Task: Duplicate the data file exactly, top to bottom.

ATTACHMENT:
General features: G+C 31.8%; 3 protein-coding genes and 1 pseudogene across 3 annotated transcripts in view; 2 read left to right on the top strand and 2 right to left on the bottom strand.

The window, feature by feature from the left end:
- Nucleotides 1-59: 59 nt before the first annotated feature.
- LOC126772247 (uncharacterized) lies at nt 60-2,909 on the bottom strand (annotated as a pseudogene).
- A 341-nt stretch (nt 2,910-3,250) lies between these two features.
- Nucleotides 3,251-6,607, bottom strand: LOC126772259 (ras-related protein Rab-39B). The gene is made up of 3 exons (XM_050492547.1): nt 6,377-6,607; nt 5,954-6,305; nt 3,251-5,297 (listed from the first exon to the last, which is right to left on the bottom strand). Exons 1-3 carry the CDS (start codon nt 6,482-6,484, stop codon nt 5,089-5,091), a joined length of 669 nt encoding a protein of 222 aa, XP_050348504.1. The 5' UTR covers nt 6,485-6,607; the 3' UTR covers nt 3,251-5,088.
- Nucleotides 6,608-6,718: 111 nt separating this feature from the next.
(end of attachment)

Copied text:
General features: G+C 31.8%; 3 protein-coding genes and 1 pseudogene across 3 annotated transcripts in view; 2 read left to right on the top strand and 2 right to left on the bottom strand.

The window, feature by feature from the left end:
- Nucleotides 1-59: 59 nt before the first annotated feature.
- LOC126772247 (uncharacterized) lies at nt 60-2,909 on the bottom strand (annotated as a pseudogene).
- A 341-nt stretch (nt 2,910-3,250) lies between these two features.
- Nucleotides 3,251-6,607, bottom strand: LOC126772259 (ras-related protein Rab-39B). The gene is made up of 3 exons (XM_050492547.1): nt 6,377-6,607; nt 5,954-6,305; nt 3,251-5,297 (listed from the first exon to the last, which is right to left on the bottom strand). Exons 1-3 carry the CDS (start codon nt 6,482-6,484, stop codon nt 5,089-5,091), a joined length of 669 nt encoding a protein of 222 aa, XP_050348504.1. The 5' UTR covers nt 6,485-6,607; the 3' UTR covers nt 3,251-5,088.
- Nucleotides 6,608-6,718: 111 nt separating this feature from the next.